Posterior Cuff Point| Ep. 17

The posterior cuff has long been a crossfit killer. I did a presentation to the NJ Sports board a while back and one of the questions was “what injury do you treat most that is crossfit related?”  Knee jerk answer… the shoulder.  Couldn’t say it fast enough… #1 by a land slide. Of course there are an uncountable amount of reasons why.  Most stemming from the fact that the vast majority of crossfit athletes have never been overhead on a consistent basis in their life (no… 3 sets of 8 military press on shoulder day does not qualify you as an overhead athlete).  But that is a topic for another day.

Today we are exploring a point extremely common in overhead athletes.  Although the latissimus dorsi is not technically part of the posterior cuff we are going to include it for this demonstration because of it’s direct contact with other muscles of the cuff. Notice the first two highlighted muscles are the latissimus dorsi and the teres major.  These muscles aid in internal rotation of the shoulder. As you can see they dive to the front of the arm where they attach. The next two muscles north are the teres minor and infraspinatus. They aid in external rotation of the shoulder.  These four muscle apposes each others actions to keep the arm from torquing into internal or external rotation.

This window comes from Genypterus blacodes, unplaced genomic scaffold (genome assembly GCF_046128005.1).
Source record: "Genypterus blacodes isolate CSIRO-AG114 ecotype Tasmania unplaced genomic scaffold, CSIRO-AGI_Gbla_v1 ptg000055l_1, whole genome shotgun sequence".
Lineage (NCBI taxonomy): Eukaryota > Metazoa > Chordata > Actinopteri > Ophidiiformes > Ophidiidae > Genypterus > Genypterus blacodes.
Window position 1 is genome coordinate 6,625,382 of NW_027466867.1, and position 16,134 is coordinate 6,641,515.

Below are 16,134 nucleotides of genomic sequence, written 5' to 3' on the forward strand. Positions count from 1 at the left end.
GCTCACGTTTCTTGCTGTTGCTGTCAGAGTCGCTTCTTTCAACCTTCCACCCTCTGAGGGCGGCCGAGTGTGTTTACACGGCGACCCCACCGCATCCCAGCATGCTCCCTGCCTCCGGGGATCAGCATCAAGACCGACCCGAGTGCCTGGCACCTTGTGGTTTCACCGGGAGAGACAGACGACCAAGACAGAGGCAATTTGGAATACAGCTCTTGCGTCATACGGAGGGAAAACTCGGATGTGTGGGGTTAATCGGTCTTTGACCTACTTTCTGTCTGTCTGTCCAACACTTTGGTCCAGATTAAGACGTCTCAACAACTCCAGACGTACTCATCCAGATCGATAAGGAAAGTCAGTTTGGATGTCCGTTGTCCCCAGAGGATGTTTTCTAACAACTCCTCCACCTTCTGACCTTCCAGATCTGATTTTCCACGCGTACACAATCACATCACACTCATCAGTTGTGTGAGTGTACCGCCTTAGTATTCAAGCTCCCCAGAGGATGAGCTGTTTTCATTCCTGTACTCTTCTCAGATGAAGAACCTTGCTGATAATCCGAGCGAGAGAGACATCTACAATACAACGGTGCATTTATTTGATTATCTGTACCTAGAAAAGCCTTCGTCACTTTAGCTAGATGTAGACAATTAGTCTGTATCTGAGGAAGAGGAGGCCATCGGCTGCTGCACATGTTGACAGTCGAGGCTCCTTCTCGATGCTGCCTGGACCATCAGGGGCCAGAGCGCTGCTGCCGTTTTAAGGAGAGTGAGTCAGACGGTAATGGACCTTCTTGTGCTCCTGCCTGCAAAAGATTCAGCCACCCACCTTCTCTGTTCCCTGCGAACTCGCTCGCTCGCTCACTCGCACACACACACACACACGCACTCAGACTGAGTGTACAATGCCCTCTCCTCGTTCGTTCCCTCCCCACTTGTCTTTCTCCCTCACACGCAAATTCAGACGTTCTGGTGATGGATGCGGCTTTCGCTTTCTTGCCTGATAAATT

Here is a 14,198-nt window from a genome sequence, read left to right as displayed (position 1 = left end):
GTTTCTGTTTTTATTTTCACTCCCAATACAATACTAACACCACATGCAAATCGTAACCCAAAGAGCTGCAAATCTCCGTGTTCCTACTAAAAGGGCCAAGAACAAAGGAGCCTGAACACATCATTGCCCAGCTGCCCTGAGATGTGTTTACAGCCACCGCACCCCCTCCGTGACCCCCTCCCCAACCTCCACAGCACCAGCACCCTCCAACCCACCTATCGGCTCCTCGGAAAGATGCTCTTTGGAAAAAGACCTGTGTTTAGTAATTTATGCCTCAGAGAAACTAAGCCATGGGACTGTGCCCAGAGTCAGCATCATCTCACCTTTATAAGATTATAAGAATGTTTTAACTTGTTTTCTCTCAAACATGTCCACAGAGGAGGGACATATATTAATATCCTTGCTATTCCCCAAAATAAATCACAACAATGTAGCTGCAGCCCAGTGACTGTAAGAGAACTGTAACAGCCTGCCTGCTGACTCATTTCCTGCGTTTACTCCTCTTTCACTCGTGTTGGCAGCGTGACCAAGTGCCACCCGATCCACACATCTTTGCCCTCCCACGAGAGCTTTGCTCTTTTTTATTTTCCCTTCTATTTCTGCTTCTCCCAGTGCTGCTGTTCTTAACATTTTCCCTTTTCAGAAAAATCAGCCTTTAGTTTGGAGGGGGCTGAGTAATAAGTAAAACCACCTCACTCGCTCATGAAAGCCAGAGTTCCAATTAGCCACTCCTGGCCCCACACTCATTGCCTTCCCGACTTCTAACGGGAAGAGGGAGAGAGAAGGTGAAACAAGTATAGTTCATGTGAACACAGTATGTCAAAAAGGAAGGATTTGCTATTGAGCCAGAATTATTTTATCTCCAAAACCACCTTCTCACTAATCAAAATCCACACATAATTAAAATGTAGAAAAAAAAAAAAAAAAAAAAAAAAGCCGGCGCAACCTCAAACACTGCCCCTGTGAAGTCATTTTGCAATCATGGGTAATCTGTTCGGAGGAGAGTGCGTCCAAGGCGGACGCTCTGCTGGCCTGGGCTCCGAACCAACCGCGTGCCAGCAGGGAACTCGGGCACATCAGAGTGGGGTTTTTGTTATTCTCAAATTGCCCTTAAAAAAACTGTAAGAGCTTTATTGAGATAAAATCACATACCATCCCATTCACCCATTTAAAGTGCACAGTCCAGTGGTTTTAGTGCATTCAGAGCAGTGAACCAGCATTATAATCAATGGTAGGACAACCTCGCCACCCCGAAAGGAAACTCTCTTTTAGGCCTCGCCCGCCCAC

The important part: Under repetitive strain muscles tend to loose their gliding properties especially in areas where movement is happing in opposite directions.  This culminates in adhesion formation and that little termite you feel.


2 mins in the genie ball ball smash

2 mins bent arm raise smash

Make sure to test and re-test that overhead position.

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Pictured left to right: Latissimus dorsi, Teres major, Teres minor,  Infraspinatus.

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